Scientists Use Light to Check Sweetness
TIFTON, Ga. (AP) _ U.S. Department of Agriculture scientists have developed an infrared device that takes the guesswork out of buying watermelons, cantaloupes and honeydews.
After 16 years of research, Gerald Dull, a USDA chemist in Athens, has unveiled a meter that measures the sugar content of individual melons.
″The No. 1 parameter of quality is sweetness,″ Dull said in a recent interview. ″If you haven’t got sweetness, you haven’t got a good melon.″
Growers and consumers currently have to rely on appearance in judging ripeness and quality, Dull noted, but similar-looking melons can vary from 5 percent to 10 percent in sweetness.
″There’s no one who can look at the outside and tell you whether that melon is good,″ he said.
The melon meter shines infrared light into the top of the fruit and then measures the amount of light that comes out the side. The computerized device determines the amount of soluble solids, based on the amount of light that is absorbed by the fruit.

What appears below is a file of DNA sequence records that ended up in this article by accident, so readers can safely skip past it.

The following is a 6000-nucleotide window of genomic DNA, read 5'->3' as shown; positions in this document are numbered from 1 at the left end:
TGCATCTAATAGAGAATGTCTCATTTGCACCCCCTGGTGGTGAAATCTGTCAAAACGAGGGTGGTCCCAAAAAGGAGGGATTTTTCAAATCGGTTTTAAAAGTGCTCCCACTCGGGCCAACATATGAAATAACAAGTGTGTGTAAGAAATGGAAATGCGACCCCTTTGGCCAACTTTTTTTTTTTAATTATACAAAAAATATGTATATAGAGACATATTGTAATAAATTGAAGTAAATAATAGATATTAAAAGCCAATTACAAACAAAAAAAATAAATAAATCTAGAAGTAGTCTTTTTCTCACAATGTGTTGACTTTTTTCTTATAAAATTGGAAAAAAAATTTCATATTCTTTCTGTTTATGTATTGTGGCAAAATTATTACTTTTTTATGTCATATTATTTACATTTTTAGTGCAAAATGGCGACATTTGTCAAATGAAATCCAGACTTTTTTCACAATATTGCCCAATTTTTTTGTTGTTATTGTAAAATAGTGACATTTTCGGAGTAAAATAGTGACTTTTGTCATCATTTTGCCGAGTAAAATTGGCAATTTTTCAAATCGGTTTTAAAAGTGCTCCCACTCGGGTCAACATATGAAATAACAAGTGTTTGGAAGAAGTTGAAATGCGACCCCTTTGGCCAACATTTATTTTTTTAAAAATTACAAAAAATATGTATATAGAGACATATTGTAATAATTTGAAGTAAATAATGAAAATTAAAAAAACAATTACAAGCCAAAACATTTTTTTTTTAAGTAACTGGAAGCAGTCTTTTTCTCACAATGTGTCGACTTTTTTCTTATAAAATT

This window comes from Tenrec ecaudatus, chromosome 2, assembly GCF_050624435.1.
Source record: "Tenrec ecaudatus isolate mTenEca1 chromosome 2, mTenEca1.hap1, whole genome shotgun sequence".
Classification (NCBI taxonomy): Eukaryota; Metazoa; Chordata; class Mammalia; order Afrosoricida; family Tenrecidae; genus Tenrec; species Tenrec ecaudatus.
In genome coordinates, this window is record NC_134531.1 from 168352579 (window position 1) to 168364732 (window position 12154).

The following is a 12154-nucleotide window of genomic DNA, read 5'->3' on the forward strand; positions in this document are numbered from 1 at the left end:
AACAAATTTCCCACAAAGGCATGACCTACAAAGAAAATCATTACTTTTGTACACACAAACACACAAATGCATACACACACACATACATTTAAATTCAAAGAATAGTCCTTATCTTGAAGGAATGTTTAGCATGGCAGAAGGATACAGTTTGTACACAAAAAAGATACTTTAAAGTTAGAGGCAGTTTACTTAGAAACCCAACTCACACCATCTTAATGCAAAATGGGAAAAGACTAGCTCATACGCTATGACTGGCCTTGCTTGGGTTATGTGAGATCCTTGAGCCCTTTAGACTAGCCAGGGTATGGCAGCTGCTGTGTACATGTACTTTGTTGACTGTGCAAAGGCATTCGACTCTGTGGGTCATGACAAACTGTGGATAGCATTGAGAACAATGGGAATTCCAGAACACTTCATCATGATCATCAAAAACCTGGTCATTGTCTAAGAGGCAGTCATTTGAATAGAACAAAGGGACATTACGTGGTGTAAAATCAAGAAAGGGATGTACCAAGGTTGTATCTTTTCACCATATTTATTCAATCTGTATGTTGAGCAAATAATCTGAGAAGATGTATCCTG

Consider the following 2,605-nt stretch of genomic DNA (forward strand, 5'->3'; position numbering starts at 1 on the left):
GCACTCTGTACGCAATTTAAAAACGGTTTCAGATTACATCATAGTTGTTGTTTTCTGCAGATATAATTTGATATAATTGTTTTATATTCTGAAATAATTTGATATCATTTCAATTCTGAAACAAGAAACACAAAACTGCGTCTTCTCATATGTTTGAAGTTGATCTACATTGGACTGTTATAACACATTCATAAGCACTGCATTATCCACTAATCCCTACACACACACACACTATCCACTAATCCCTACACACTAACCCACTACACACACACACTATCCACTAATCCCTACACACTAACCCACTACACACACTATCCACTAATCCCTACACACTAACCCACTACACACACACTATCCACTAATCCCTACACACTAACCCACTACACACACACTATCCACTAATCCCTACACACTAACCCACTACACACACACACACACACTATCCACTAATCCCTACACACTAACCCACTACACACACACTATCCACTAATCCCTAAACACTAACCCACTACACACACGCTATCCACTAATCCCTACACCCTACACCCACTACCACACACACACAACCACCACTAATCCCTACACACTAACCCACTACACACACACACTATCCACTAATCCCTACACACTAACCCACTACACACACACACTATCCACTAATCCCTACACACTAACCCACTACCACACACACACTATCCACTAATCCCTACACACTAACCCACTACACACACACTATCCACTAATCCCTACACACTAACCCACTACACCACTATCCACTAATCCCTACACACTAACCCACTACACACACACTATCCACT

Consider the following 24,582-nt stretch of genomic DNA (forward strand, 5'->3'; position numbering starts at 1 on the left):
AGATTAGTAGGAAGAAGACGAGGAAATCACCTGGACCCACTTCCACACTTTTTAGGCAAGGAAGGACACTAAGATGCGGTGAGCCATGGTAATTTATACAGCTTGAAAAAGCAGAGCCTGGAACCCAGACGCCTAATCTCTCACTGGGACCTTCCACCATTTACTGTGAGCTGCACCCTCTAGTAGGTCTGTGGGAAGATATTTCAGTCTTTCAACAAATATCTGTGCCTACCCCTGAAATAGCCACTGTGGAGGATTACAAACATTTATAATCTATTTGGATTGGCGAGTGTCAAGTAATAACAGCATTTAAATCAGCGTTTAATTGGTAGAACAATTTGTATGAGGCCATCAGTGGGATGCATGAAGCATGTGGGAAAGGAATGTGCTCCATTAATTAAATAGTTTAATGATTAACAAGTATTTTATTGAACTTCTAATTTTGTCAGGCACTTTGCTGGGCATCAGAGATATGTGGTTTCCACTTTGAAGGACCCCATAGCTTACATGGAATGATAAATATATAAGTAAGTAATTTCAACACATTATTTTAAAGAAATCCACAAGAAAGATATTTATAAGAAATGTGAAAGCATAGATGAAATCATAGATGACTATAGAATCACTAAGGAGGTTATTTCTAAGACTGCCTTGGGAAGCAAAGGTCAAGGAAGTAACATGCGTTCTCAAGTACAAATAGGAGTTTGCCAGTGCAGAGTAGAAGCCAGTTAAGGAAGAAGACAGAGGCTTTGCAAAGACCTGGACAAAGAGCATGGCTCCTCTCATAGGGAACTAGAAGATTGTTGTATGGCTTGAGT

Dull said soluble solids are predominantly sugars.
Doyle Smittle, a horticulturist at the University of Georgia’s Coastal Plain Experiment Station, said ripeness is critical because melons can add a quarter of a pound of sugar in just a few days. Sugar is produced during the photosynthesis process.
Melons need a sugar content of at least 9 percent to taste good, and the best contain 12 percent to 14 percent sugar.
″If you get one that is 7 or 8 percent, it’s an unpleasant experience,″ Dull said. ″It’s kind of like eating a raw cucumber.″
The melon meter is 85 percent accurate in the laboratory, and the chemist is testing a portable version with hundreds of melons grown under Smittle’s supervision near Tifton.
Dull developed the meter with help from USDA engineer Gerald Birth, who recently retired. Another USDA scientist, physicist Dick Leffler of Athens, is perfecting the computer program that will analyze signals from the light detector and give a sweetness reading.
Several companies have already expressed an interest in producing melon meters, Dull said, and they probably will be installed initially in packing sheds, where the fruit is graded, packed and shipped.
He believes they will appeal to suppliers who want to provide consumers with the highest-quality melons.
″I think we’re just opening the door″ on analyzing fresh produce, he said. ″With computers and high-speed equipment, we might be able to get down to (measuring) the vitamins.″